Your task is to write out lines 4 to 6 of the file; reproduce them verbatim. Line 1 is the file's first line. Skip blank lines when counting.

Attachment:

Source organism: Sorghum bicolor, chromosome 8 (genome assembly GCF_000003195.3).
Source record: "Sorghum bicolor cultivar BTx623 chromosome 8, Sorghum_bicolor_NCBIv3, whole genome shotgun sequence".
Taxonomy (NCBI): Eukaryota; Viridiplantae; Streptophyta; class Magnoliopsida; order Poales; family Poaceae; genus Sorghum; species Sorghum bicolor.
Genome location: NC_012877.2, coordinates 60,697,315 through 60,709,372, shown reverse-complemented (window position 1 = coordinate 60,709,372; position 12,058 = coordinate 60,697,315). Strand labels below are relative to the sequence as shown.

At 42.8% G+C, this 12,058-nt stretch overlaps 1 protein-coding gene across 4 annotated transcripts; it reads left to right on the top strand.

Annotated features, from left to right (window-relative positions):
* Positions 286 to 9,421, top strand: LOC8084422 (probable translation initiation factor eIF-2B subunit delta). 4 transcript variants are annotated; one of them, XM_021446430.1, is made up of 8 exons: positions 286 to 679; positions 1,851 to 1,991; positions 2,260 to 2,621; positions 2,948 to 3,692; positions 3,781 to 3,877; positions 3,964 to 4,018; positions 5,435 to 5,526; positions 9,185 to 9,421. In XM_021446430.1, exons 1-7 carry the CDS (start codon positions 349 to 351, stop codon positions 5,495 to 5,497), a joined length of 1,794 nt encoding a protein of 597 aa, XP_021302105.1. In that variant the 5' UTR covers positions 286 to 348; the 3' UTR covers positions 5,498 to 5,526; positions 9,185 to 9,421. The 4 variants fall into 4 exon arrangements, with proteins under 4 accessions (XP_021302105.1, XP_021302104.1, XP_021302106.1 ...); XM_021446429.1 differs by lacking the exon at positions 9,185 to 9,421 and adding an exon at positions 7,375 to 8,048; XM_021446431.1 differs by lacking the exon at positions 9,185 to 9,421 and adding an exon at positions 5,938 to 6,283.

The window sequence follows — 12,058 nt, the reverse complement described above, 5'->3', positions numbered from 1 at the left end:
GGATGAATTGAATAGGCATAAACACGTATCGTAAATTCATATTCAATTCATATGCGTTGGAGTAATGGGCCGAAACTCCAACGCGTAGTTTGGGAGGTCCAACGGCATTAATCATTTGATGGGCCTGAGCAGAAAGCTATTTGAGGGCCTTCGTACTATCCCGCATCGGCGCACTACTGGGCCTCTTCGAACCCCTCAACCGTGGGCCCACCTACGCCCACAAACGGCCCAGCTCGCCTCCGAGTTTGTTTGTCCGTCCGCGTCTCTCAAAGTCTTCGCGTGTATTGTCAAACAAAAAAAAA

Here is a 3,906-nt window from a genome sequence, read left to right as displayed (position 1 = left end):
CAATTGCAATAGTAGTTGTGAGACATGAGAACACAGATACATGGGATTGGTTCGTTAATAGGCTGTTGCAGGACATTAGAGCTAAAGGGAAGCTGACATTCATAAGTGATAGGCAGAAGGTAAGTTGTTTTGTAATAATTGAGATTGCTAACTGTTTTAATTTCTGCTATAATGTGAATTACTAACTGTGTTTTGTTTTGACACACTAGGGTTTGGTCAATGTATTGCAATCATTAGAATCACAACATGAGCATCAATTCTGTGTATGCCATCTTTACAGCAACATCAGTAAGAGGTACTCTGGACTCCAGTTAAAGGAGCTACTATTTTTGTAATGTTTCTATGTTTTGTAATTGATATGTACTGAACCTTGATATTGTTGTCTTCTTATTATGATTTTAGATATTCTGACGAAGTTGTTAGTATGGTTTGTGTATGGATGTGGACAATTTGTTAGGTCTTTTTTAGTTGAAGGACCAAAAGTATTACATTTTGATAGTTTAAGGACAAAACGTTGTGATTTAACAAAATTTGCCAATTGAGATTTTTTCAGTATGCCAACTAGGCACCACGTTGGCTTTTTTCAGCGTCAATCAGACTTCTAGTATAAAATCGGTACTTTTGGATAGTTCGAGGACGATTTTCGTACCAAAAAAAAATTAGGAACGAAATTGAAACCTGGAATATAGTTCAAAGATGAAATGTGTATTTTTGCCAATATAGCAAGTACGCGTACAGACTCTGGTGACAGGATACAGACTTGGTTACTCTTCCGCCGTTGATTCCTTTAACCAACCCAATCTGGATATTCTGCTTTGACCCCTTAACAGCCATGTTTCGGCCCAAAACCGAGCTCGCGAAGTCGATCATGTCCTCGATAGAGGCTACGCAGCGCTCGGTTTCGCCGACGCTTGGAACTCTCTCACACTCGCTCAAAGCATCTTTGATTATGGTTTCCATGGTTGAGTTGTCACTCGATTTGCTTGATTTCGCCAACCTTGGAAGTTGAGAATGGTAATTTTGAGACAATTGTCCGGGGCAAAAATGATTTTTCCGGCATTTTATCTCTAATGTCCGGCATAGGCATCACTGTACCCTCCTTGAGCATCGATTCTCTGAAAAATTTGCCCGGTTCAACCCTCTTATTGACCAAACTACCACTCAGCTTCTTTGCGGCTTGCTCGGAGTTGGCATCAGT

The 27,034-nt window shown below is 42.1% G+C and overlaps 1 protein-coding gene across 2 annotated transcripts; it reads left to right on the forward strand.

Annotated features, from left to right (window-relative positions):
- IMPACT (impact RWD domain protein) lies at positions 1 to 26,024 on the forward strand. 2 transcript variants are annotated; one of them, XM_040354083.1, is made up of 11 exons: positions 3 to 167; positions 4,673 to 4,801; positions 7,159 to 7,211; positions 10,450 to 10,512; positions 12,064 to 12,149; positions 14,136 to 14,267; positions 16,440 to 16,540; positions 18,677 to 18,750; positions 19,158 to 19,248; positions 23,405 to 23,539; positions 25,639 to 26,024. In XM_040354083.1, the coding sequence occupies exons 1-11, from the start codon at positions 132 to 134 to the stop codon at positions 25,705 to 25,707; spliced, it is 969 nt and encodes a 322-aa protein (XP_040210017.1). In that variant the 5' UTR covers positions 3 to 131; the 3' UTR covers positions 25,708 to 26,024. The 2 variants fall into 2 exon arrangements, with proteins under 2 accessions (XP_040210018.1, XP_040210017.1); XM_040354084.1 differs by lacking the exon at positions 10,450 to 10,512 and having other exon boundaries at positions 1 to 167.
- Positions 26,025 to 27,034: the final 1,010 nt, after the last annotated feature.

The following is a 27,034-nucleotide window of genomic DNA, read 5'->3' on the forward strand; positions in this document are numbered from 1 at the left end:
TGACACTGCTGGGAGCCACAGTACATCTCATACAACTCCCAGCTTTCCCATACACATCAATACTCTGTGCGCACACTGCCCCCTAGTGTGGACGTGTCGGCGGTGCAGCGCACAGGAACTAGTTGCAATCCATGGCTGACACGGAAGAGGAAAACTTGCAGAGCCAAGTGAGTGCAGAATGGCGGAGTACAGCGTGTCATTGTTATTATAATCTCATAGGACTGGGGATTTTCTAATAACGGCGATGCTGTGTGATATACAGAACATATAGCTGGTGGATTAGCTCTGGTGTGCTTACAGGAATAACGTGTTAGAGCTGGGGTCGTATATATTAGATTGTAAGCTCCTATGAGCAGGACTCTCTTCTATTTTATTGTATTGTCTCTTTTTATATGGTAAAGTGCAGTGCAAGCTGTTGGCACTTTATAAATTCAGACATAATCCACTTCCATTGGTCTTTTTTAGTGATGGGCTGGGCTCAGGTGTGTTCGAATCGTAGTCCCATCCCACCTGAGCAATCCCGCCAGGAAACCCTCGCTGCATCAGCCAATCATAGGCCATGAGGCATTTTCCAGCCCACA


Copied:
Genome location: NC_012877.2, coordinates 60,697,315 through 60,709,372, shown reverse-complemented (window position 1 = coordinate 60,709,372; position 12,058 = coordinate 60,697,315). Strand labels below are relative to the sequence as shown.

At 42.8% G+C, this 12,058-nt stretch overlaps 1 protein-coding gene across 4 annotated transcripts; it reads left to right on the top strand.

Annotated features, from left to right (window-relative positions):